Lockdowns with no end in sight have the potential to plunge Australia into another recession as governments struggle to contain the highly contagious Delta tribe.
Restrictions in Sydney, Melbourne and Adelaide are already costing an estimated $2.1 billion a week.
Treasury and major banks predict the economy will contract in the September quarter as a result of forced store closures in July, August and September in Australia’s two largest cities.
Should the lockdowns continue after September, there is a chance that the economy will shrink again in the December quarter.
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Lockdowns with no end in sight have the potential to plunge Australia into another recession as health authorities struggle to contain the more contagious Delta strain. Restrictions in Sydney (pictured is George Street), Melbourne and Adelaide are already costing an estimated $2.1 billion a week
This would trigger a technical recession and see Australia suffer in consecutive calendar years for the first time since the early 1980s, following the downturn in early 2020 caused by the national Covid lockdowns.
Sunrise host David Koch asked treasurer Josh Frydenberg if there were any possibilities for lockdowns to push Australia into another recession.
Mr Frydenberg said the lockdowns in three cities cost the economy $2.1 billion a week – three times the $700 million a week estimate of Sydney’s previous June 26 lockdown, which allowed all shops except gyms to trade.
“We probably expect the September quarter to be negative,” he told Seven Network.
“Let’s see what happens in the coming weeks. It’s a big blow to have your two largest states of New South Wales and Victoria in lockdown.
Treasury estimates that having these three states with South Australia in lockdown costs about $300 million a day.
“Again, that will work out in many, many ways.”
Sunrise host David Koch (pictured left) asked treasurer Josh Frydenberg (right) if a recession was possible. Should the lockdowns continue after September, there is a chance that the economy could contract again in the December quarter, which covers October, November and the month of Christmas shopping
NSW Prime Minister Gladys Berejiklian could not say on Thursday how many days of zero community infection cases in Sydney would be needed before the lockdown is lifted, although it ends on July 30.
“I never want to delve into hypothetical facts,” she said.
“The numbers may continue to rise.”
NSW had the worst day of the Indian Delta tribe with 124 new cases of which 48 were infectious in the community.
University of South Australia epidemiologist Professor Adrian Esterman told Sunrise Sydney would likely be on lockdown until September as cases have not escalated after five weeks, and it would be at least another five weeks before community transmission closes. zero.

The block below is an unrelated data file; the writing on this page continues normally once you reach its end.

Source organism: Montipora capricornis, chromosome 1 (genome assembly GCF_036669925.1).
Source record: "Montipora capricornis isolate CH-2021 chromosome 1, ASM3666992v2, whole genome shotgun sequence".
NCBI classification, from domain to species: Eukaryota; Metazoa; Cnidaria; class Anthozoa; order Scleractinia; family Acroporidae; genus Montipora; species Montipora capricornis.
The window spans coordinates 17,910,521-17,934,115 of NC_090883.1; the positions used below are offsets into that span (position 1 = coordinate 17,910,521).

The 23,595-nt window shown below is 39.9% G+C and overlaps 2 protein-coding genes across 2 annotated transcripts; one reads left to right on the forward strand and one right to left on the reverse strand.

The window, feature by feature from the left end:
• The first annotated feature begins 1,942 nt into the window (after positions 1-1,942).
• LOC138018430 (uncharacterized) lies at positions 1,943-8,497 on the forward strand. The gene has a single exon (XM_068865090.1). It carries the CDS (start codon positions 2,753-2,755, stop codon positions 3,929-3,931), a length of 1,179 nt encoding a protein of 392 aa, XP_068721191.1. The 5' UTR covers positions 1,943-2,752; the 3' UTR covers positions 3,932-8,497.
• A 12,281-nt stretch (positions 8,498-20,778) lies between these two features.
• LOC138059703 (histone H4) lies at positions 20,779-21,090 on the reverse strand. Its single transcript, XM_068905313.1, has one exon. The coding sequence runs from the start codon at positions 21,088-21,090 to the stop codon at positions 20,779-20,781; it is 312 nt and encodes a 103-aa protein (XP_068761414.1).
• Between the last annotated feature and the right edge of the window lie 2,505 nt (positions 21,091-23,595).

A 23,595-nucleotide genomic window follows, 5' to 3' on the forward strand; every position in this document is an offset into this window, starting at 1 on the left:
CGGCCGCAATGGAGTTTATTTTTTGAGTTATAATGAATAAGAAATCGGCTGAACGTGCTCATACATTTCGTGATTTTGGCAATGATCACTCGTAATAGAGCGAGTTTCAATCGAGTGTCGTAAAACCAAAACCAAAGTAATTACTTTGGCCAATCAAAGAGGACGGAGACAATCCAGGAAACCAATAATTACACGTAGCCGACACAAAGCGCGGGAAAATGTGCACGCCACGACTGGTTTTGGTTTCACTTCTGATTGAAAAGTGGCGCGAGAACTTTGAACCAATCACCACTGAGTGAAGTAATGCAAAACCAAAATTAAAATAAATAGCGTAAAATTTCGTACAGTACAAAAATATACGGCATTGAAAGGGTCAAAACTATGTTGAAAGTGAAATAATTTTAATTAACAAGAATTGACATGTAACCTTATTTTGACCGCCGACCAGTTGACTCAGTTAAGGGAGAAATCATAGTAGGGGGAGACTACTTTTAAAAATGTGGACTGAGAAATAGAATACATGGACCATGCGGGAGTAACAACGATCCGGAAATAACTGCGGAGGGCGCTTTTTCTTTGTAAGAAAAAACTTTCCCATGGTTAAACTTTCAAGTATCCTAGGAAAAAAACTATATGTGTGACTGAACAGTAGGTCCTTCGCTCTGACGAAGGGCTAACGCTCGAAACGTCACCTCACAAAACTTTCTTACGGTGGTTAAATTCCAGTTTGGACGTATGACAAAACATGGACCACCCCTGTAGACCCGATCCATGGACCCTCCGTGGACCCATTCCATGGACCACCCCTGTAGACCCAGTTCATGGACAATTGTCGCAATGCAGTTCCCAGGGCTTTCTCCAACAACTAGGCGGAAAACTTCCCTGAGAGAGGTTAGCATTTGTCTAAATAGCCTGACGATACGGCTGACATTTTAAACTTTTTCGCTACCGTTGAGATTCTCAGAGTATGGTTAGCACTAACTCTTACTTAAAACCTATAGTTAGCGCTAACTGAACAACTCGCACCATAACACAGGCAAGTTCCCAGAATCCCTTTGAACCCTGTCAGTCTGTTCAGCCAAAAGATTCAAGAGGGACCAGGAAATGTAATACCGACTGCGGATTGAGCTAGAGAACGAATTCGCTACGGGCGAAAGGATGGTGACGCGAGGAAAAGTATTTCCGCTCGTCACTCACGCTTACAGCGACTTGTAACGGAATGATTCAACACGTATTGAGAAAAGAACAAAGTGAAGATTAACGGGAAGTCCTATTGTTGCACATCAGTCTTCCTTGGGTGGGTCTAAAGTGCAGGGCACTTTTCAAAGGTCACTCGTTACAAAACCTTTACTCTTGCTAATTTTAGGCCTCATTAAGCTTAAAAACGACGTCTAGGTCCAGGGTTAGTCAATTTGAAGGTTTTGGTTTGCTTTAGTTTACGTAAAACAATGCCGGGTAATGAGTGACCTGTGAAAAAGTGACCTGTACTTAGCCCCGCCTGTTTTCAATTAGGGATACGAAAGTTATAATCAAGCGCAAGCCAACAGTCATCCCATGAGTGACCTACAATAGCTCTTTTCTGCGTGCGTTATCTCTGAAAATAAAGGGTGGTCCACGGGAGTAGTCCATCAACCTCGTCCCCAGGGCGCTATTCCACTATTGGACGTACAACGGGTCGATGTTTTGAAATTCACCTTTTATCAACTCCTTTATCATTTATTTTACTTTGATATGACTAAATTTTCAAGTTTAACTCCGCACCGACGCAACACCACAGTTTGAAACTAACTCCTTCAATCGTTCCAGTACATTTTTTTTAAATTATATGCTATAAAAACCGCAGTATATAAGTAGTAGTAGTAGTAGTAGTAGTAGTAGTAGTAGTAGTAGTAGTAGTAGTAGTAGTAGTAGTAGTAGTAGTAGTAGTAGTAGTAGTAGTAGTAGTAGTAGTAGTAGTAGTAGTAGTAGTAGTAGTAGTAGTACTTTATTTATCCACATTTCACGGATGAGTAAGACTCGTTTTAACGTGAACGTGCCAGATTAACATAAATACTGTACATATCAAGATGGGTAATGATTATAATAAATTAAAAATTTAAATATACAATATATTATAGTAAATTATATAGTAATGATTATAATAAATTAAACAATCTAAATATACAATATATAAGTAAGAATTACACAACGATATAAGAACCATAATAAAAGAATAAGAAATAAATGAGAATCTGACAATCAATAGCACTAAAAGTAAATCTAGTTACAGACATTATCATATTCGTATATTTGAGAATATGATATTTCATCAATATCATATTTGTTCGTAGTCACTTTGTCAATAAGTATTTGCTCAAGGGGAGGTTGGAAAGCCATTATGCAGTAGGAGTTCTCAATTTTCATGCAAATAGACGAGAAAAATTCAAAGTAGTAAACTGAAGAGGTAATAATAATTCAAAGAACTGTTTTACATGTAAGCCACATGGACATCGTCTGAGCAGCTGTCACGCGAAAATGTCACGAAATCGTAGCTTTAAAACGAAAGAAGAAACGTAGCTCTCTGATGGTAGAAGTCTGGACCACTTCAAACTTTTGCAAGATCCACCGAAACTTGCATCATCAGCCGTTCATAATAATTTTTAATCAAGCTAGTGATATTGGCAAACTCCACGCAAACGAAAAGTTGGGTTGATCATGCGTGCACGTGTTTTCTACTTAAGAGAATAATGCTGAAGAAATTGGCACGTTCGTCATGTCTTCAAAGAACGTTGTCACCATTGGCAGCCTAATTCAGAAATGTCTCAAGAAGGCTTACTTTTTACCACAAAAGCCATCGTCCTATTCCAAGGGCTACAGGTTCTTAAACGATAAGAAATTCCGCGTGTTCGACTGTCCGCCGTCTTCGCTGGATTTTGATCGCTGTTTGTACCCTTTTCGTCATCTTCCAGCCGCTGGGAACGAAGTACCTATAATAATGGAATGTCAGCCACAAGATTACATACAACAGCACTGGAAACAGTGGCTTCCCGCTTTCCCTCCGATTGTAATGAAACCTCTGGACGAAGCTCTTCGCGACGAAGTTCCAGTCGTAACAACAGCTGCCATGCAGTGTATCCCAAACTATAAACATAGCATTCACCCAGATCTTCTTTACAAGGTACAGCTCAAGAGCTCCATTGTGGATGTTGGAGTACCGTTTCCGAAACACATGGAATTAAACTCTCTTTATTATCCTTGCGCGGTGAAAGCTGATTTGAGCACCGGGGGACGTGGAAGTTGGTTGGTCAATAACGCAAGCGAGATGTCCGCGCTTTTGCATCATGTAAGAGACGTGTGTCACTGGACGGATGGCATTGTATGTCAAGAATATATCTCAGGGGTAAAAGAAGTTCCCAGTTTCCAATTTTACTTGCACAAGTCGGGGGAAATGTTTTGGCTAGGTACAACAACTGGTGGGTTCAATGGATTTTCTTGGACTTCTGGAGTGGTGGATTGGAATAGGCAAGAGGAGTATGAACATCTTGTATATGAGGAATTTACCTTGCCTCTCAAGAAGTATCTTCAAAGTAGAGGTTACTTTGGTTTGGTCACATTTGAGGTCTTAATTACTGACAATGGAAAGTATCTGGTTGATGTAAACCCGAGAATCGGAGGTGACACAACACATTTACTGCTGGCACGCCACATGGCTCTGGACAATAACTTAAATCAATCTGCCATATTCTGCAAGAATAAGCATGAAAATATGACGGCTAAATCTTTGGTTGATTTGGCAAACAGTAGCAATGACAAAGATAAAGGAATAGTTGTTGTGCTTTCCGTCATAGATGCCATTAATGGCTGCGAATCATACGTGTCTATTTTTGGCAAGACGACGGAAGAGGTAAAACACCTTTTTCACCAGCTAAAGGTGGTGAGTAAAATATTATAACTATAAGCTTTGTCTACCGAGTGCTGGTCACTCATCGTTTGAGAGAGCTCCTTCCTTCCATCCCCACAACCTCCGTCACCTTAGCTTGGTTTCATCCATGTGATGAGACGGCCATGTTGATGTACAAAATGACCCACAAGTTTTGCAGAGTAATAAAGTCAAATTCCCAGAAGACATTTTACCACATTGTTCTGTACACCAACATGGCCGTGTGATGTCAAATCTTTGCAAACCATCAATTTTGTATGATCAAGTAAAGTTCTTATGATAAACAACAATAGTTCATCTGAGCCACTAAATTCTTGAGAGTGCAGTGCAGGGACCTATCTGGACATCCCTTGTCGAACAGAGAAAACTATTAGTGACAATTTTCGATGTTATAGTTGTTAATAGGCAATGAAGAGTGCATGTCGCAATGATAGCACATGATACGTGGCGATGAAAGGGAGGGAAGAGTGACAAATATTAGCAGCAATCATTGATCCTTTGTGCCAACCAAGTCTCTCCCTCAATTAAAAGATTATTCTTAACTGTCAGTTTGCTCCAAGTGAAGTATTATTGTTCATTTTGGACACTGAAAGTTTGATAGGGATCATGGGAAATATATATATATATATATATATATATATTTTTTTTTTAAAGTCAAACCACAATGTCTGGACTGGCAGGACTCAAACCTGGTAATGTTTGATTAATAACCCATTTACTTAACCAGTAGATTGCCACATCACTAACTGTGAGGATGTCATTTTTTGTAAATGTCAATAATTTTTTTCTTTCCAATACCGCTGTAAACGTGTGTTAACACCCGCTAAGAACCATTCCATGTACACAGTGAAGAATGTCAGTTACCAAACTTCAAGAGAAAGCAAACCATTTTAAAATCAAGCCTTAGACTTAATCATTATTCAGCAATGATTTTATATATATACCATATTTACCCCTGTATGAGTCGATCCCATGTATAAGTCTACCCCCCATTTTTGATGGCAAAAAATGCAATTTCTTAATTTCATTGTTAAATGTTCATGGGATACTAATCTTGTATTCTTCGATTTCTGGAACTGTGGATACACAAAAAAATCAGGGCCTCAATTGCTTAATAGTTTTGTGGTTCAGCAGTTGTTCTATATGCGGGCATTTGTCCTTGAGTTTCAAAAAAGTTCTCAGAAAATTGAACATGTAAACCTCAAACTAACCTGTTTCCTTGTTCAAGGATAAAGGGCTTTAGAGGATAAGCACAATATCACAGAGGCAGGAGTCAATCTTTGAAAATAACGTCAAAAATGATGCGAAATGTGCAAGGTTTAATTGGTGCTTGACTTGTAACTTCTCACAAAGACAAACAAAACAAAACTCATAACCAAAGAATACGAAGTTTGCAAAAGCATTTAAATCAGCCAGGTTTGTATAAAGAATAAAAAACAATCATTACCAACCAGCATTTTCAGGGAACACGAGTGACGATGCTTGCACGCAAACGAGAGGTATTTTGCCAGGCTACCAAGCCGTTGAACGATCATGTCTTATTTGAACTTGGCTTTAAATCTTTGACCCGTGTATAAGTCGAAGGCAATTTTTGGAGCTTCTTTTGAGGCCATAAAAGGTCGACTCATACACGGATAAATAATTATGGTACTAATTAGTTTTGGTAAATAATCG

But he admitted that the virus would not go away completely, even if more effective vaccines were developed in the future.
This would set off a technical recession and see Australia suffer in consecutive calendar years for the first time since the early 1980s, following the early 2020 downturn caused by the national Covid lockdowns (pictured are dog walkers in Melbourne on Thursday)
While the unemployment rate in Australia fell to a 10-year low of 4.9 percent in June, the unemployment rate is set to rise in July.
New wage data from the Australian Bureau of Statistics for the two weeks to July 3 showed a national job decline of one per cent, with cities not in lockdown such as Brisbane also affected.
Westpac predicts that the Australian economy will contract 0.7 percent in the September quarter, while KPMG predicts a 0.5 percent contraction.
KPMG chief economist Brendan Rynne calculates that the lockdowns will cost $220 million a day in Sydney and $150 million a day in Melbourne.
But he said Australia was unlikely to fall into recession as spending resumed in the final three months of 2021.
NSW Prime Minister Gladys Berejiklian was unable to say on Thursday how many days of zero contagious Covid cases in Sydney would be needed before the lockdowns were lifted, even though they end on July 30
By September, enough doses of Pfizer vaccines are expected to have arrived in Australia to help the economy surpass its $10 billion economic output.
“The past 18 months, including the bushfires, have proven how resilient the Australian economy is to these external shocks,” Dr Rynne told the Daily Mail Australia.
“We bounce back relatively quickly. There is still a fundamental force in our labor market that is driving strong growth at the moment.’
Due to the pandemic, the federal government has already spent more than $300 billion on welfare measures as the Reserve Bank of Australia cut interest rates to a record low of 0.1 percent.
Australians in lockdown who lose 20 hours or more of work each week are eligible for $600 in federal government support, while those who lose eight to 20 hours of work can claim $375.
Between March 2020 and June 2021, the RBA gave banks $188 billion in financing to provide low-cost home and business loans through the Term Funding Facility that expired just three weeks ago.
CommSec now predicts that the RBA will have to intervene again to keep home borrowers afloat, even though the banks still offer a 2 percent mortgage rate.